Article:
Jean Bishop (*warning – graphic images!)

Recently I went to the Jean Bishop Integrated Care Centre.

In Hull, this recently constructed state of the art health and social care facility is leading a new revolution in the ways in which care, support, diagnosis, investigation and treatment can be delivered outside the walls of a traditional acute hospital.

I won’t make this negative by running-down big hospitals; they are incredible – temples to medical science.

(As an aside, did anyone watch the programme on TV last week with surgeons in Birmingham? It was stunning. Here is the link).


This TV programme actually brought something quite relevant into focus; that the two worlds of support for older people living with frailty and complex medical and social conditions and the sophistication behind replacing a 70-year-old woman’s aorta are quite separate.

Each requires skill, knowledge, passion, excellence, but of a different type.

Not to get too graphic; this kind of thing:


I am getting ahead of myself. I haven’t told you about the Jean Bishop Centre.

Situated in a housing estate in Hull, it was built on the site of the former David Lister School.

david lister.jpeg

The centre provides, amongst other things, a one-stop-shop for older people, providing a holistic, multidisciplinary, health, wellbeing and social care assessment.


Dan, the doctor in charge showed me round and explained the ethos, which focuses on identifying those people living in Hull who are older, with complex health needs, often with associated frailty, providing a thorough assessment and support plan.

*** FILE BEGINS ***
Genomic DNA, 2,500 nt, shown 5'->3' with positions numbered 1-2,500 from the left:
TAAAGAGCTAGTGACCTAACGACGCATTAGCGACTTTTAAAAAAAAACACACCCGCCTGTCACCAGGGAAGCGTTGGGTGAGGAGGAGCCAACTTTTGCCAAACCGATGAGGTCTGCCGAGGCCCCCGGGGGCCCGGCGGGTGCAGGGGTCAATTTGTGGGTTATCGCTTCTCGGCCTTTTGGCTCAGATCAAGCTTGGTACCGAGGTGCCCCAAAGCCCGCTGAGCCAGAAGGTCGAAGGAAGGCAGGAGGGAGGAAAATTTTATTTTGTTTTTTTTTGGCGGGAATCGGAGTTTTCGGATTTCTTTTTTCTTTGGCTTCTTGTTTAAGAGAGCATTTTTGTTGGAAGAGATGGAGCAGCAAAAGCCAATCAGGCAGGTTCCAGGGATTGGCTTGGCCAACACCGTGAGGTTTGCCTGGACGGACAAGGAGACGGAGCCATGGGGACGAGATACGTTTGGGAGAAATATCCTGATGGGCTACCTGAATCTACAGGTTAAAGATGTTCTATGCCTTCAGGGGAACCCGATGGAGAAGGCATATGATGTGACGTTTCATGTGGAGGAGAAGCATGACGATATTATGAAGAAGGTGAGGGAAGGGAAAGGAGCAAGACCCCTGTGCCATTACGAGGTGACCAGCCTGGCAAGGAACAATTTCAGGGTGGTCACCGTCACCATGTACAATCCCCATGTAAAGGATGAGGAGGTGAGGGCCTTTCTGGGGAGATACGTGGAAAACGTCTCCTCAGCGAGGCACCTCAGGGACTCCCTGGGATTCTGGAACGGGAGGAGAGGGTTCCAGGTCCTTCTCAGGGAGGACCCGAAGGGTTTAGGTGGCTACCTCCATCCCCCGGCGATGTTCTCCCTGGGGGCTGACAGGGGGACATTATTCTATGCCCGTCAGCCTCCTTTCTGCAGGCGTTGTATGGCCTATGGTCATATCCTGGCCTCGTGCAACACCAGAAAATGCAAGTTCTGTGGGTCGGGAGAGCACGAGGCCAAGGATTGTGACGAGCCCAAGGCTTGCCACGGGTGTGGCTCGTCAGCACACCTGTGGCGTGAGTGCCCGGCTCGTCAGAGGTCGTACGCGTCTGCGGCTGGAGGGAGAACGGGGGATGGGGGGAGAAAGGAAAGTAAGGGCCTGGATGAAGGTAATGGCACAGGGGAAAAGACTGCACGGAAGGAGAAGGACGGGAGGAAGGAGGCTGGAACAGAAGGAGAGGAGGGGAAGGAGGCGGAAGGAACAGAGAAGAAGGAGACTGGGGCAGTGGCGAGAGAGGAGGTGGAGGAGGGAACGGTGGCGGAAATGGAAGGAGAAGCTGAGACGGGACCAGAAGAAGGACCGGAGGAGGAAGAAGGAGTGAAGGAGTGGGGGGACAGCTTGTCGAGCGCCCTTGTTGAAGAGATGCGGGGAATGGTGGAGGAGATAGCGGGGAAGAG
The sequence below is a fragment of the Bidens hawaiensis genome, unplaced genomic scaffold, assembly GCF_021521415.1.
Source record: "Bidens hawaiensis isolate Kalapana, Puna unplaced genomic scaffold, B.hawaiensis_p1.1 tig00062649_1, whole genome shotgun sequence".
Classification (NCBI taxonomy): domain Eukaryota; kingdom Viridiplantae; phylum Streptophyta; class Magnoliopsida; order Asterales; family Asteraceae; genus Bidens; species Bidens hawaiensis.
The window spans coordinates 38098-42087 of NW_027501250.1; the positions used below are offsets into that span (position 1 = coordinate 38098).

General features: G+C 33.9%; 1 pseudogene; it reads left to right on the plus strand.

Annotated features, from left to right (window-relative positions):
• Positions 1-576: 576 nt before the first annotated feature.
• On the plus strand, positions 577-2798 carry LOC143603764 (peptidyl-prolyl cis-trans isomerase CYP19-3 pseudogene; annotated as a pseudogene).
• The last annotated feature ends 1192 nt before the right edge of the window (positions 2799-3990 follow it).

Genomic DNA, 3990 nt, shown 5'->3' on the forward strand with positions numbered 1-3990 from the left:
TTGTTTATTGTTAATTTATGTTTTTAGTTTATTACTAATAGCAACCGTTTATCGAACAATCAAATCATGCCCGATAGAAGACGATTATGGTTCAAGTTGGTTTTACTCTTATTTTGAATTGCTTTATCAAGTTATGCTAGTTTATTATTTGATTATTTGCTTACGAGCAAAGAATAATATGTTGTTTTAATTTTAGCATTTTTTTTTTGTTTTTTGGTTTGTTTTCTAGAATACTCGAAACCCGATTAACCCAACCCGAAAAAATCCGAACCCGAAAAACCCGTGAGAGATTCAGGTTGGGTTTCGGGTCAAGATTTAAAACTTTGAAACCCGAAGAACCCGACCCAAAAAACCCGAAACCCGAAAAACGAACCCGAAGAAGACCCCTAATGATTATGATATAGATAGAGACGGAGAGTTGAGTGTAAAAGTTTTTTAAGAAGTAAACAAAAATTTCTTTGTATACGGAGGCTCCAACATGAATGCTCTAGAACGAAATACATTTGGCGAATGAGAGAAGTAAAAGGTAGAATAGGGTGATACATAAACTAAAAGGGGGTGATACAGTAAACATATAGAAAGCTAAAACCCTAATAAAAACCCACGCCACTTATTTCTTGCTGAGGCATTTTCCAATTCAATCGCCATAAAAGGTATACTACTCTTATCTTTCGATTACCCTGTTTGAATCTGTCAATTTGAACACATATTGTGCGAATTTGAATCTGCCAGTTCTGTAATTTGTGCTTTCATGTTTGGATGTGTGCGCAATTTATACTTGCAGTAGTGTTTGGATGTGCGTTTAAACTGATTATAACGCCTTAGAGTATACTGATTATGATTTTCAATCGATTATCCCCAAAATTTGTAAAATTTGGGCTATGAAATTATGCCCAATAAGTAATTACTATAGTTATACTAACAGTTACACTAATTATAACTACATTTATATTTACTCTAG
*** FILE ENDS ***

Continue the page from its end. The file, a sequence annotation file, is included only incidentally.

I’ll give you an example.

Say, Doris (this is made-up), visits her GP after having fallen at home. She is 88, lives alone and has a long-list of heath conditions – diabetes, osteoporosis, atrial fibrillation, asthma, hypertension, heart disease, previous cancer; this kind of thing. She takes 20 different tablets.

She lives in a 1920’s terrace house; the stairs are steep, the kitchen small.

Her one son lives in Hastings.

Three of her closest friends have recently died.

She struggles.

Under normal circumstances, utilising a bizarre referral management system in place across the UK, Doris wouldn’t qualify to attend the a fall’s service, where there would be detailed assessment into why she fell, how to prevent another, that kind of thing.

In some areas Doris would have to fall twice more before meeting the criteria for ‘frequent faller’ and hence attend the clinic.

Doris of course could be less fortunate and break her hip. This would be terrible for her, it would risk her future independence, let alone all the risks of surgery, pain and so on. She would however meet a multidisciplinary team of surgeons, physicians and therapists, albeit in an acute hospital as they put her back together again.

Not really what anyone wants.

The GP will only have a maximum of 10 minutes to sort-out Doris’ fall, medicines, social isolation, pain, anxiety; not enough.

At the Jean Bishop Centre, Doris is proactively identified by a nominated GP in the local practice who then using various assessment measures refers her to Dan’s team.

Doris is reviewed by a social worker, wellbeing officer, physiotherapist, occupational therapist, nurse, pharmacist and doctor – sorry if I have missed-out anyone.

A care plan is created online, shared with Doris and her doctor.

Including her preferences for what to do in case; this is part of a new NHS document called ‘Respect‘.

Half of her medicines are stopped as they were required when she was 50 with high blood pressure, but now with the passage of time, are actually contributing to her risk of falling. Bendromefluthiazide, Nifedipine, Betahistine, Iron, Aspirin, all now unnecessary and removed from the repeat prescription.